| Agartala |
Published: July 6, 2020 7:29:57 pm
To intensify pineapple cultivation in the state, the Indian Council for Agricultural Research (ICAR) centre in Tripura has designed a high-density, weed-resistant, climate-resilient pineapple cultivation technology.
Tripura’s ‘queen’, or queen pineapple, was declared ‘state fruit’ by President Ramnath Kovind in 2018. However, the traditional cultivation practice has to deal with a lot of weeds and wild vegetation, leading to moisture wastage, low growth and a host of other problems.
The new cultivation protocol, according to officials, ensures total weed suppression, soil moisture conservation and prevention of soil moisture evaporation during heat waves.
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The ICAR project started in 2018, when around 2,000 pineapple plants were grown on a test plot of 0.20 acre at the government body’s complex in Lembucherra village in Tripura West district. An official said two years later, it has paid off.
Speaking to indianexpress.com, Biswajit Das, ICAR’s Principal Scientist, explained that in the new process, the plant bed has to be treated and processed prior the cultivation.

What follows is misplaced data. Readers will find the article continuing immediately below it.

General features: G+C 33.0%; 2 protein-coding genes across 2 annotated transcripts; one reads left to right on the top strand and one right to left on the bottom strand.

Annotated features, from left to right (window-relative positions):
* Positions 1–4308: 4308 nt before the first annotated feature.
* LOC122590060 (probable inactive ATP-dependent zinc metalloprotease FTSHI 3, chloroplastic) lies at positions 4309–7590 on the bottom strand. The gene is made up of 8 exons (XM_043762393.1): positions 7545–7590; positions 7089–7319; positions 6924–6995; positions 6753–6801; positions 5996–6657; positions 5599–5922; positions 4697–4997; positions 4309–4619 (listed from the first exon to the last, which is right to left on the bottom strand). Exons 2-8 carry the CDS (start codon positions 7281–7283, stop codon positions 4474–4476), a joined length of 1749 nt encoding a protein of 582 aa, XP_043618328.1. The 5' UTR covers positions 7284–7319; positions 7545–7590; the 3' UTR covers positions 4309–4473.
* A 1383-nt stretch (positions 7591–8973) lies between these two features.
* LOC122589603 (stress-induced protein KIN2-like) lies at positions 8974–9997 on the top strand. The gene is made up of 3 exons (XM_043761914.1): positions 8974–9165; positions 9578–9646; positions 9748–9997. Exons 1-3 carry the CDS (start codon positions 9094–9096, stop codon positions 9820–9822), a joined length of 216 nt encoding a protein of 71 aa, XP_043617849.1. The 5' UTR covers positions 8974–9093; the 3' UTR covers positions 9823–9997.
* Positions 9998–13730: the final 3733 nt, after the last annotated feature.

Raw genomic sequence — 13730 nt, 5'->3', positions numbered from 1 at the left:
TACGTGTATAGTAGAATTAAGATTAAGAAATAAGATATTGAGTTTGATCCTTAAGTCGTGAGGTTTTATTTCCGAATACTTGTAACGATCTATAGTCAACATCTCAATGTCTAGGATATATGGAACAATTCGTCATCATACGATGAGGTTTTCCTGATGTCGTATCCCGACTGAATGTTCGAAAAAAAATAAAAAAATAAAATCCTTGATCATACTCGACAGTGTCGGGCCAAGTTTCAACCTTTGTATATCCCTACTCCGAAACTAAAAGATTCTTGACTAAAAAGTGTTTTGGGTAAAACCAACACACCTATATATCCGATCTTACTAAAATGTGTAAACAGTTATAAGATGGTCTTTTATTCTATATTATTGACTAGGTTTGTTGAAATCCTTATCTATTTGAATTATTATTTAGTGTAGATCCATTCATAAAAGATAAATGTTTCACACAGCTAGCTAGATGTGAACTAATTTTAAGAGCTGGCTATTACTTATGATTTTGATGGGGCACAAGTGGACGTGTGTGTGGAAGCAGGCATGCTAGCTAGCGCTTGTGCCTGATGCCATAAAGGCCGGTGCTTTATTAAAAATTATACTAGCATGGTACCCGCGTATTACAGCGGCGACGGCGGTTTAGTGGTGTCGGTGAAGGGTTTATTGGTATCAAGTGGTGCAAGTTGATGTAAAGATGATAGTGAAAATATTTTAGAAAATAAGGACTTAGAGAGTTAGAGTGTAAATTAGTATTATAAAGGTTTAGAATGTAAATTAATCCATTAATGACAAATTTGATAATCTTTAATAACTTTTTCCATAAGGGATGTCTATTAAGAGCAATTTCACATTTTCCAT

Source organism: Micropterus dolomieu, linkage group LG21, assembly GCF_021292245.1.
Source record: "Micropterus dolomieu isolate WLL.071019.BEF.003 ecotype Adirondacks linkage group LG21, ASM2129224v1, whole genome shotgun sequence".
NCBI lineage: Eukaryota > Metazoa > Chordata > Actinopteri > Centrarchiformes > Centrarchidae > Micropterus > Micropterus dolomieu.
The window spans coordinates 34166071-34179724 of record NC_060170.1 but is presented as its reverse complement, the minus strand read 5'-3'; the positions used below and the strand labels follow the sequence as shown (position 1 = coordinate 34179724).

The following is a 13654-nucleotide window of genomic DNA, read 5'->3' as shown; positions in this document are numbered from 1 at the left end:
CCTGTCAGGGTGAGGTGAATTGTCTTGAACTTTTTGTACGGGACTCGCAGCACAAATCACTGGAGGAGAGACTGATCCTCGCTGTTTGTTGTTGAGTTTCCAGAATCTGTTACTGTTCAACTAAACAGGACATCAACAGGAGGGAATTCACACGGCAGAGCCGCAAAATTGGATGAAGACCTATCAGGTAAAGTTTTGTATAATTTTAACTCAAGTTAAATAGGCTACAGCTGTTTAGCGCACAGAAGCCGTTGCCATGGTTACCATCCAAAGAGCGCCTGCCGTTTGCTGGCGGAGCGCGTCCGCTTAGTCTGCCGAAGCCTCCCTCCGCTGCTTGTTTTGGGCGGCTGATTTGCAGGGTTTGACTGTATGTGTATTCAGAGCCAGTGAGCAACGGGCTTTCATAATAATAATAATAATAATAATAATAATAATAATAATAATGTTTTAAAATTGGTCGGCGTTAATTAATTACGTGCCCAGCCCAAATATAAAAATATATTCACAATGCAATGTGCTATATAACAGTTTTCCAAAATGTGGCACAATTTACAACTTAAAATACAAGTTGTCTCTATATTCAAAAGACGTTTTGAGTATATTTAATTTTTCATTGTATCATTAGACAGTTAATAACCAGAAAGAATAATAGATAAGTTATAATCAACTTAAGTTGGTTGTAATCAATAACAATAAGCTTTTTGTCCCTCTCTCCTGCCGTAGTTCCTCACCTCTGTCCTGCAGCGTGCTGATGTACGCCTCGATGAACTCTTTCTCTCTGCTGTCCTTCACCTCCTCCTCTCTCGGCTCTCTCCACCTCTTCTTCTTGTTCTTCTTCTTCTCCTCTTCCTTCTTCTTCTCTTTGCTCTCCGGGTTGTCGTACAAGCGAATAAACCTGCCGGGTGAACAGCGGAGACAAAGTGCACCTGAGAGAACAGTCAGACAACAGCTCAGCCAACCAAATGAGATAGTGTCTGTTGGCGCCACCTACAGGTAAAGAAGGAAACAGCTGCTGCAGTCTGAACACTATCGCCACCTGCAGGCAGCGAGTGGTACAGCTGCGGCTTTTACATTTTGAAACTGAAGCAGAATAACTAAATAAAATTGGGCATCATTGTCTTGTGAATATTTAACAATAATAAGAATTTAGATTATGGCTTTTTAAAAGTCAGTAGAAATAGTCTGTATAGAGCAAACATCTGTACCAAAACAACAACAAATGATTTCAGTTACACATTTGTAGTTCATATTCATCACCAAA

Once the plants are ‘established’, no weed grows in the plot at all, cutting down on manpower use, increasing cost efficiency and ensuring effective soil nutrient management, he said.
“In the new method, a black polypropylene sheet is placed on a raised soil bed before planting the pineapple plant. The plants are sown using planting suckers through the polypropylene sheet, which prevents any weed growth,” the scientist said.
This method allows for use of both organic and chemical fertilisers in soil preparation. Vermi compost, cowdung manure or poultry manure can be used for organic cultivation while Urea, Potash, SSP etc. are the chemical fertilisers that can be chosen.
Das explained this method ensures bigger growth of pineapples – upto 1.5 kg for the kew variety and 1.2-1.4 kg for Tripura’s very own ‘queen pineapple’.
This is likely to help Tripura’s pineapple growers, who complain of the small fruit size impacting demand. Also, the method promises a higher yield.
According to officials, the ICAR system ensures 43,000 plants per hectare, while in the traditional method, a maximum of 25,000 plants can be grown on a hectare.
A senior government official, who didn’t wish to be named, said the ICAR research holds high potential and is likely to become popular among farmers once they practise it and are reassured of the cost efficiency.
Tripura grows an estimated 1.28 lakh MT pineapples every year, across 8,800-hectare orchards in different districts. Some of these orchards are run by the government, but most are privately owned. Over 4,000 people are directly connected to the cultivation of the fruit here.
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